Further, it's not just that it is difficult to research rarer diseases but that there is a lack of will among scientists to do so. Why research a disease that affects very few people when you could research a disease and potentially save thousands of lives? I'm no scientist so can't pretend to understand the ins and outs of how clinical research works, but this just seems the way. About 1 in 5 cancers diagnosed in the UK are rare cancers. Many of these have had no advancement in treatments for over 40 years. This is much slower in comparison to many more common cancers (of course, this is not the hard and fast of it, and many common cancers have had very little research too). Where's the incentive to do more? Hopefully, with the help of amazing charities such as Sarcoma UK, who advocate for people like myself, research into rarer diseases will start to improve.

In fact, hopefully in June I will be attending and speaking at an event hosted by Sarcoma UK - the launch meeting of their new Sarcoma UK PhD Student Network. Their goal is to bring the PhD students funded to research sarcoma together and improve the drive to continue in the field. I'm nervous to share my story in front of strangers, but I am excited by the prospect and hope it helps to improve motivation to continue researching! I'm all here for guilt-tripping people into finding me a cure :D (I jest...)

I can only apologise for how late this blog is coming out to the universe, but I hope it has inspired you to think about rare disease and maybe do a bit of research, or perhaps donate to a small charity doing work to improve prospects for those of us who will be diagnosed with a rare disease.

If you are living with a rare disease, I'd love to hear how it impacts you. For me, living with a rare disease for the past 6 years has been lonely and scary. It's people never having heard of it, my consultant not even knowing what my treatment options are, health professionals never having heard of my medication - my medication not even appearing on their databases; there being few support groups for me; only meeting someone with my disease for the first time last year and her living miles and miles away. At times I have felt completely isolated in my experience. The age old phrase 'you're never alone' just didn't ring true to me - I literally knew nobody who was 18 and going through a rare incurable cancer diagnosis, certainly not living in the UK. Living with my rare disease is living with a very uncertain future, sometimes living day to day, week to week, month to month. I've had long periods of stability, and for that I am very lucky, but it is never going away and I'll always have to live with it and everything it comes with. But, I have met some of the most amazing people, and so many other RARITIES (in more way than one), and I am so grateful and humbled by that.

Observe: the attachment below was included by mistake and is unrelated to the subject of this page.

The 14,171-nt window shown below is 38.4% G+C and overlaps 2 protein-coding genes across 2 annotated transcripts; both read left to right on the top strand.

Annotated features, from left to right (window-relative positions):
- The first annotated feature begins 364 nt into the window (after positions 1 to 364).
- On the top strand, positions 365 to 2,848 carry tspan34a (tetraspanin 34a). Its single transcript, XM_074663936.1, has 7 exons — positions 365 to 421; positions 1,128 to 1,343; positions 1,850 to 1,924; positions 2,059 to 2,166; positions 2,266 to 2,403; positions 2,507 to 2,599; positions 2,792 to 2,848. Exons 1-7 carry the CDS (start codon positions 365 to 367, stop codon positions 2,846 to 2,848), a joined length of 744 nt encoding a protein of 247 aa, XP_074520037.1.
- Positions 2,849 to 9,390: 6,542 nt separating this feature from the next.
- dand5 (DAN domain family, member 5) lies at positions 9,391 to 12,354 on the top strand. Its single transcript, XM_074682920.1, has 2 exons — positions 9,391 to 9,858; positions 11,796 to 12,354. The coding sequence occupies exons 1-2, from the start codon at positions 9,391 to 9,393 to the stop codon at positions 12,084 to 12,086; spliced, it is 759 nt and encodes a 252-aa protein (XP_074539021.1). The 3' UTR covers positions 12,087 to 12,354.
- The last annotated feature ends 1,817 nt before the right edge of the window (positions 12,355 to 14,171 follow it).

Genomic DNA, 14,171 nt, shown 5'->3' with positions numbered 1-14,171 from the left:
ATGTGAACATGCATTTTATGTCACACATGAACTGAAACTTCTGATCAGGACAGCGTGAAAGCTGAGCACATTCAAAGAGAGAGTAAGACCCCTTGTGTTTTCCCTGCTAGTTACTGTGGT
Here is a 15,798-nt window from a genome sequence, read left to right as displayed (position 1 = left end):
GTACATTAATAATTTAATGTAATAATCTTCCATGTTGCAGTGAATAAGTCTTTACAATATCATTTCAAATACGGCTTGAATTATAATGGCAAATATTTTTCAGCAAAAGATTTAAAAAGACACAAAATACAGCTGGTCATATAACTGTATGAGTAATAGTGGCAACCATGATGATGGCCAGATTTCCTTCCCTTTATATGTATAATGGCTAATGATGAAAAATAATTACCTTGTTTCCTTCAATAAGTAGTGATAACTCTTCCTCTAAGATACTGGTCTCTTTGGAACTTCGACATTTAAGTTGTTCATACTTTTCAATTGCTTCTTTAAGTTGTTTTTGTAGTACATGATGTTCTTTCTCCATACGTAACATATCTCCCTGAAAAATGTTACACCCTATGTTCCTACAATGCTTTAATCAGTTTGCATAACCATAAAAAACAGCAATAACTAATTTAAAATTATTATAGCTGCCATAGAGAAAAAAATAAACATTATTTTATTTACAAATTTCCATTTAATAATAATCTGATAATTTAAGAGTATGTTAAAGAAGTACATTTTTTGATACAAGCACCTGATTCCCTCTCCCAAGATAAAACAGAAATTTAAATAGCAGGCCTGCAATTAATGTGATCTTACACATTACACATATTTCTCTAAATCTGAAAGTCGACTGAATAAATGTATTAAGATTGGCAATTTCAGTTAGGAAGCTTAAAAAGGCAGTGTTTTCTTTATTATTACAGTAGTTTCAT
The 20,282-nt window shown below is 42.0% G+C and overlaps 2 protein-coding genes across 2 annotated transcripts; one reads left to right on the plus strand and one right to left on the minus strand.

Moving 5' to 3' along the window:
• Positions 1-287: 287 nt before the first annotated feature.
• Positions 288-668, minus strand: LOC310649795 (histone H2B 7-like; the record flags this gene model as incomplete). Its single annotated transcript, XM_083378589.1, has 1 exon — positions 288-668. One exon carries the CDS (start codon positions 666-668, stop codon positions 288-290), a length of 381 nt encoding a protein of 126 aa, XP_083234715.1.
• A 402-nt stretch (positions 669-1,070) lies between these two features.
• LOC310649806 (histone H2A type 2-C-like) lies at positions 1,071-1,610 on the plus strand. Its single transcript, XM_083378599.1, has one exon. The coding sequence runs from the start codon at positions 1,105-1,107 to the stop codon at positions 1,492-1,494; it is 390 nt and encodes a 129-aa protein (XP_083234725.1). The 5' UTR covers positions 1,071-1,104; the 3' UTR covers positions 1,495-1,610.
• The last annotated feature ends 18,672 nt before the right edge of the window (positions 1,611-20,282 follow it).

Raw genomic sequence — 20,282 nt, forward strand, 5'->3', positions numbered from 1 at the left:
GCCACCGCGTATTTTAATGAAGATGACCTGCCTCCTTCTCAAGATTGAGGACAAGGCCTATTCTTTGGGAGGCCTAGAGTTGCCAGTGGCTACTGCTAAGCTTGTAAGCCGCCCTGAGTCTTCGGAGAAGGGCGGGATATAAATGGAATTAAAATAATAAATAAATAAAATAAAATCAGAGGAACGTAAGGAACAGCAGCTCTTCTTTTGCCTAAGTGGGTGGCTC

Please share with me - what does rare disease mean to you?

If you could comment on this blog, that'd be great, but even if you contact me on Instagram or by email, I'd love to chat! If I get some interesting responses I may compile them (anonymously)...

Thanks for reading, as always.

Stay safe

M x

Some useful resources/orgs I'd love you to check out:

If you are going through cancer and need support, there are many amazing charities:

Recent Posts

See All

1 comentario

12 abr 2022

Good luck Maddie. Loved reading this as you summed it up perfectly! Xx

Me gusta
bottom of page